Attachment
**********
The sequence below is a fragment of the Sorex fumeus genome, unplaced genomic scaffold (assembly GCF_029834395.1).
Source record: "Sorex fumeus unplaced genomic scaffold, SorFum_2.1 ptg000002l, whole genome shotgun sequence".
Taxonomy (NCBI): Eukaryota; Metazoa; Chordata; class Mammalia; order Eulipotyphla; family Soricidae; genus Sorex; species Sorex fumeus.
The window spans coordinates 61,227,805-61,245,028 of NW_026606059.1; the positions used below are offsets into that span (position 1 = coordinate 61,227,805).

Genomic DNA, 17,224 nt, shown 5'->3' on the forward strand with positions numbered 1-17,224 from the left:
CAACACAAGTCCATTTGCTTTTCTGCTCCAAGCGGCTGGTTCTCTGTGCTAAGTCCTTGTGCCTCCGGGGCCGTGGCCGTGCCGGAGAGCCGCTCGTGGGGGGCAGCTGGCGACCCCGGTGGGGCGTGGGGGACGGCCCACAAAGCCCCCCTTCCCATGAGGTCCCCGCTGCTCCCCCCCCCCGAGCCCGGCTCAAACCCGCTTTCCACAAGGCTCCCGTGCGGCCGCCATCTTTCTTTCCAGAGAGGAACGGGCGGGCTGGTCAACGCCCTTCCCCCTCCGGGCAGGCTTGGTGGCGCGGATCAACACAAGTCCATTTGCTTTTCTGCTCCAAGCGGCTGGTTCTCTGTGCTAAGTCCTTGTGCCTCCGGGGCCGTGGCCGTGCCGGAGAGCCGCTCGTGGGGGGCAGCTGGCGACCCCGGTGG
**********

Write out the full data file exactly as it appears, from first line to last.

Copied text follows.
The sequence below is a fragment of the Sorex fumeus genome, unplaced genomic scaffold (assembly GCF_029834395.1).
Source record: "Sorex fumeus unplaced genomic scaffold, SorFum_2.1 ptg000002l, whole genome shotgun sequence".
Taxonomy (NCBI): Eukaryota; Metazoa; Chordata; class Mammalia; order Eulipotyphla; family Soricidae; genus Sorex; species Sorex fumeus.
The window spans coordinates 61,227,805-61,245,028 of NW_026606059.1; the positions used below are offsets into that span (position 1 = coordinate 61,227,805).

Genomic DNA, 17,224 nt, shown 5'->3' on the forward strand with positions numbered 1-17,224 from the left:
CAACACAAGTCCATTTGCTTTTCTGCTCCAAGCGGCTGGTTCTCTGTGCTAAGTCCTTGTGCCTCCGGGGCCGTGGCCGTGCCGGAGAGCCGCTCGTGGGGGGCAGCTGGCGACCCCGGTGGGGCGTGGGGGACGGCCCACAAAGCCCCCCTTCCCATGAGGTCCCCGCTGCTCCCCCCCCCCGAGCCCGGCTCAAACCCGCTTTCCACAAGGCTCCCGTGCGGCCGCCATCTTTCTTTCCAGAGAGGAACGGGCGGGCTGGTCAACGCCCTTCCCCCTCCGGGCAGGCTTGGTGGCGCGGATCAACACAAGTCCATTTGCTTTTCTGCTCCAAGCGGCTGGTTCTCTGTGCTAAGTCCTTGTGCCTCCGGGGCCGTGGCCGTGCCGGAGAGCCGCTCGTGGGGGGCAGCTGGCGACCCCGGTGG